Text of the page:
Renewable energy is our future. Just ask Gracyn Draney ’23, who interned this past summer at Dominion Energy, a Richmond-based Fortune 200 company that provides electricity and natural gas across the country.
“Going into sophomore year, I wanted to get more aggressive in terms of looking into career opportunities,” Draney said. She applied to the conference, which was catered to minority students and women, to learn more about Dominion careers and gain potential networking opportunities. Of the 800+ applications from students nationwide, only 125 were selected to participate—Draney among them.
And, as if being accepted to the conference wasn’t a feat in itself, Draney was surprised to learn that participants were automatically considered for Dominion’s selective internship program. The volleyball captain was walking out of evening practice when she received an email notifying her that she had been accepted to the conference. In it, there was additional guidance on signing up for an internship interview with the company.
“Initially I was freaking out but very excited,” Draney said.
It turns out her nerves were all for naught. Draney landed one of the coveted full-time, paid Dominion internships and was placed with a solar energy team after mentioning her passion for renewable energy.
“Dominion Energy’s willingness to tailor internships to students’ needs and interests shows their commitment to investing in the professional development of their interns,” said Jessica Majkowycz, Assistant Director of Employer Relations & Internships with EDGE. Majkowycz now advocates for other students to apply for the yearly conference.
Draney’s internship was focused on finding land in Virginia that could potentially be used for small-scale solar sites. Her role was to identify suitable land plots and contact landowners. The selection process was impeded not just because of the various criteria necessary for land to support small-scale solar energy projects, but because land in general is hard to come by. Draney met a lot of opposition during her search because many landowners believed the space could be used for agriculture instead of supporting solar energy.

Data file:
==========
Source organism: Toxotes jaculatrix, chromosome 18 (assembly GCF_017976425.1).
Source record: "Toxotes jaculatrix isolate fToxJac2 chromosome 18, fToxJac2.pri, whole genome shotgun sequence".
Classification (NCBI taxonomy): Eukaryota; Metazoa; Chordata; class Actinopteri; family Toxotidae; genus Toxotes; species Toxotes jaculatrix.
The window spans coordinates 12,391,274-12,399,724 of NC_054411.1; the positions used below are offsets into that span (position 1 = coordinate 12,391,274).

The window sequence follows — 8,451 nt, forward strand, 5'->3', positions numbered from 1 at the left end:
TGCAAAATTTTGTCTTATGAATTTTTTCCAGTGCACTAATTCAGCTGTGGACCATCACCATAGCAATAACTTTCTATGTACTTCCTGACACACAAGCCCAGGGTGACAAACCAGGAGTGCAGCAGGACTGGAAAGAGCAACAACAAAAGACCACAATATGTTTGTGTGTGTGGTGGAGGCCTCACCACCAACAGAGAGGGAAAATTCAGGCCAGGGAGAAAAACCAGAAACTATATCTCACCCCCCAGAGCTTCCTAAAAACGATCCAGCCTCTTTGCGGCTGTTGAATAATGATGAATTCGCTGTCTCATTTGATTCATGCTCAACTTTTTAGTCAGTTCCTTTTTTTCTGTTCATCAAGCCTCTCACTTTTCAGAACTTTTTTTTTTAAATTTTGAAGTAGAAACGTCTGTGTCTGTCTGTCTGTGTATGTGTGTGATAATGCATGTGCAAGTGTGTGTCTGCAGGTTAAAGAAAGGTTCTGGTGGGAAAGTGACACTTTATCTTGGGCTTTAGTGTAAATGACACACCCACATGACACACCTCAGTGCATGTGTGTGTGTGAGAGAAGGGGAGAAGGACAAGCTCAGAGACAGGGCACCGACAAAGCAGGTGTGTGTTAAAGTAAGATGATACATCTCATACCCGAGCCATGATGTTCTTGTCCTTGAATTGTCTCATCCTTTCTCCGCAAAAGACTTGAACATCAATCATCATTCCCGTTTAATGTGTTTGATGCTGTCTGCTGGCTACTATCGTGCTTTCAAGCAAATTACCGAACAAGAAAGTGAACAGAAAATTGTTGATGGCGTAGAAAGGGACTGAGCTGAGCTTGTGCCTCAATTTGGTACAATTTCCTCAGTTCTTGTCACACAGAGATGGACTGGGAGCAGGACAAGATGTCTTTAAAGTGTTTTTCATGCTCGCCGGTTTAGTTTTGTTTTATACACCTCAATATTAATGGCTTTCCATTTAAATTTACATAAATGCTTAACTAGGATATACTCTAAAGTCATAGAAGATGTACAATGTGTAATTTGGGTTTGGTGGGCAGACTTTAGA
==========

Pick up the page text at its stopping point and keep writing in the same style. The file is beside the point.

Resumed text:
“It’s really hard to get these small-scale solar projects up and running because there is so much pushback,” said Draney.
At the end of the summer-long internship, Draney had compiled a list of potential small-scale solar sites accompanied by land information, ownership details, and opposing viewpoints, which she presented to her team at Dominion. She was working on urgent deadlines given the project’s backing by the Virginia Clean Economy Act (VCEA), passed in 2020 by Virginia’s General Assembly. The legislation clears many barriers to solar projects as Virginia seeks to decarbonize its energy grid.
“Meeting the legislative laws and working with those timelines really put into perspective how important my internship was in getting more renewable energy on the market,” Draney said.
Draney attributes her success at Dominion Energy to her Environmental Studies and Business courses at Randolph-Macon. She says they have improved her creative problem-solving skills given how different the areas of study are.
“Having a dual-major background allowed me to have a much broader understanding of the project’s scope,” Draney explained.
She notes that her academic advisor, Professor of Biology Dr. Charles Gowan, was an instrumental support during her internship. The two were in contact at least once a week. Dr. Gowan said that Draney was a pleasure to mentor because “she is smart, goal-oriented, and a planner. We’ve had excellent interns with Dominion previously, and I knew Gracyn would maintain and grow our relationship with the company.”
While Draney doesn’t have a specific field in mind for her career, she has a strong desire to work in renewable energy. In the meantime, she appreciates having the ability to test out different options.
“I love that renewable energy is our future and has a direct impact on where we are going to be in 2050,” she said. “There is still so much out there that I don’t know about that I would love to explore.”